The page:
Either the world will end on Dec. 21, or it won't. Your view depends on whether you believe in a much-publicized but debunked interpretation of the Mayan calendar, or you don't. Here are 10 facts so amazing they may crack the time-space continuum:
1 One in five Americans believes the world will end in his or her lifetime, according to an Ipsos survey conducted earlier this year. In the poll of more than 16,000 adults in 21 countries, only Turkey and South Africa are similarly pessimistic about the future. As for the Mayan calendar issue, 12 percent of Americans believe it does indeed mark the end of the world. Interestingly, just 9 percent report being anxious about that.
2 A phenomenon known as "New England's Dark Day" occurred May 19, 1780. Blackened skies prevailed, with no sign of normal daylight, causing people to fear the world was ending. Some historians attribute the phenomenon to forest fires combined with fog. Connecticut legislator Abraham Davenport famously insisted lawmakers meet by candlelight. If it was not Judgment Day, he said, there was work to be done. But "if it is, I choose to be found doing my duty."
3 The Large Hadron Collider near Geneva, Switzerland, went into operation in 2008, accelerating atomic particles and agitating people who were worried it could create a black hole that would swallow the Earth. Scientists downplay such concerns but, as Amherst College physicist Kannan Jagannathan explained, they are opposed to saying there's zero chance. Jagannathan did say the odds of the collider ending life on this planet were no better than the odds of his college president opening a kitchen faucet and a dragon popping out.
4 Possibly the oldest doomsday prediction is found on an Assyrian clay tablet dated to 2800 B.C. While it's nearly 5,000 years old, it sounds amazingly current: "Our Earth is degenerate in these latter days. There are signs that the world is speedily coming to an end. Bribery and corruption are common. Children no longer obey their parents. Every man wants to write a book, and the end of the world is evidently approaching."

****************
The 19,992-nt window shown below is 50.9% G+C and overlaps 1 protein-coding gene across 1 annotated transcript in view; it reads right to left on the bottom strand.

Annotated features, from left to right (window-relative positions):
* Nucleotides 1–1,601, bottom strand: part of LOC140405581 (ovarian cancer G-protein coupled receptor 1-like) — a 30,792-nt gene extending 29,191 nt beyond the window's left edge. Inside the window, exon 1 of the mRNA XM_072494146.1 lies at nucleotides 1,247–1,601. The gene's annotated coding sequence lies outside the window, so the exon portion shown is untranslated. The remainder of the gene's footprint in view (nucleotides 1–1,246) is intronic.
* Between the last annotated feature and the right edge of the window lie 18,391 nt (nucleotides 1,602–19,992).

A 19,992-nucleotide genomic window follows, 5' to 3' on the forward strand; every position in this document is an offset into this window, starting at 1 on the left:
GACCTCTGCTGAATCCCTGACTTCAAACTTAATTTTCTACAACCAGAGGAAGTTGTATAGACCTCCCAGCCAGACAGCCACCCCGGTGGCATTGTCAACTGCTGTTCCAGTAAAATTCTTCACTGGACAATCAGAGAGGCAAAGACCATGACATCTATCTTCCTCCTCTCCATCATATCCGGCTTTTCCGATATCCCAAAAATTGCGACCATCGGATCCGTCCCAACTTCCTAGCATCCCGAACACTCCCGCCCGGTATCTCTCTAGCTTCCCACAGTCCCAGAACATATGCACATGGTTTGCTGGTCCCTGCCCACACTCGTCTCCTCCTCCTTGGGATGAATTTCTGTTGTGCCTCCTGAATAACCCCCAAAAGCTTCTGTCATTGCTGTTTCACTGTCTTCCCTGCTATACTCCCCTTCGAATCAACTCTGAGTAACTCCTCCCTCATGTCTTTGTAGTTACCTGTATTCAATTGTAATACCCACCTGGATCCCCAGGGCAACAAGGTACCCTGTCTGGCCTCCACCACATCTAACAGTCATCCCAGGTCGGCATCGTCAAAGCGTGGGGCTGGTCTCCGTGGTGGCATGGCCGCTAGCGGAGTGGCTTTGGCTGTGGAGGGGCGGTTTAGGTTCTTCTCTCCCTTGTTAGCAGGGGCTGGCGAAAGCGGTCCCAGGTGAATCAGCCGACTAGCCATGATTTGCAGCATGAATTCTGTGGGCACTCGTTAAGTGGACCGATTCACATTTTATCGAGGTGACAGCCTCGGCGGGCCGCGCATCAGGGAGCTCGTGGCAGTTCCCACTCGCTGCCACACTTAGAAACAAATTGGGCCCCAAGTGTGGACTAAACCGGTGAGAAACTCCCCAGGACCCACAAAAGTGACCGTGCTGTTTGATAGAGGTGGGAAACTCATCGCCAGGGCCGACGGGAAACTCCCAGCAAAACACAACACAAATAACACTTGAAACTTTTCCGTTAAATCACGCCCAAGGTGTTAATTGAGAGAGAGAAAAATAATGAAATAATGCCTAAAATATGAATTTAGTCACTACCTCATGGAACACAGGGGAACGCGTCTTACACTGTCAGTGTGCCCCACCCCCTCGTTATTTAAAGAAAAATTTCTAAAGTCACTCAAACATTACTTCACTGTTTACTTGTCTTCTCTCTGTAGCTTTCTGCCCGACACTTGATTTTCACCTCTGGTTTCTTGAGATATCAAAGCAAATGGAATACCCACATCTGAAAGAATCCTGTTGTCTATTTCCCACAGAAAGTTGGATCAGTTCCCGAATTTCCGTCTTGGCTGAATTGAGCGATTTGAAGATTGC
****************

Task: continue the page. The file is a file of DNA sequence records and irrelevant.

5 The apocalyptic lyrics of the R.E.M. song "It's the End of the World as We Know It (and I Feel Fine)" cite composer Leonard Bernstein, Soviet leader Leonid Brezhnev, comedian Lenny Bruce and rock critic Lester Bangs. Singer Michael Stipe says people with the initials L.B. were included after he had a dream in which he was the only guest at a party without those initials. (Bonus trivia: The song was once played for 24 hours by the Cleveland radio station WENZ when it changed format to alt-rock and called itself "107.9 The End.")
6 German astrologer Johannes Stoeffler predicted in 1499 that the world would be engulfed in a great flood on Feb. 20, 1524. Many people believed him. One of those was German Count von Iggleheim, who made like Noah and built a three-story ark. On the big day, crowds gathered at the riverbank to mock the good count. Then it started to rain. People panicked and stormed the ark. The count protested, so he was stoned to death. Afterward, Stoeffler said he miscalculated and meant 1528. The correction came too late for the count.
7 Some Christians anticipate a series of cataclysmic events that will lead to the Second Coming of Christ and the end of the world as we know it. A website called raptureready.com attempts to show how close we are to "end times" by maintaining a Rapture Index, which puts numerical ratings on the weather, immorality and geopolitics. The index, described as a "prophetic speedometer," stands at 186, tied for its record high.
8 Kurt Vonnegut Jr.'s novel "Cat's Cradle" features a substance called ice-nine that can turn water into ice at room temperature, thereby threatening all life on Earth. Vonnegut said General Electric researcher Irving Langmuir suggested the concept to science fiction writer H.G. Wells in the 1930s. But Wells was uninterested, and Vonnegut later heard about the idea when he worked as a GE publicist. "I thought to myself, 'Finders, keepers -- the idea is mine,'" Vonnegut said. (Other finders were the Grateful Dead, who named their music publishing company Ice Nine in reference to the Vonnegut novel.)
9 It is easy to mock the hysteria caused centuries past by doomsday prophecies, but consider that Hal Lindsey, the grandfather of modern prophecy and author of the 1970 best-selling book "The Late Great Planet Earth," was invited to speak at the Pentagon and Air War College.
10 Will the Earth suffer a death by comet or asteroid? NASA is concerned enough that it tracks "near Earth objects" and plans a mission to investigate asteroid 1999 RQ36, which poses a remote threat around 2170. A century ago, Halley's Comet caused a public uproar, especially after The New York Times reported a scientist's view that toxic gas in the comet's tail could "possibly snuff out all life on the planet." Sales of bottled air and "comet pills" climbed, but Halley passed harmlessly in 1910. A Chicago Tribune headline announced "We're still here," with a subhead reading "World is just the same."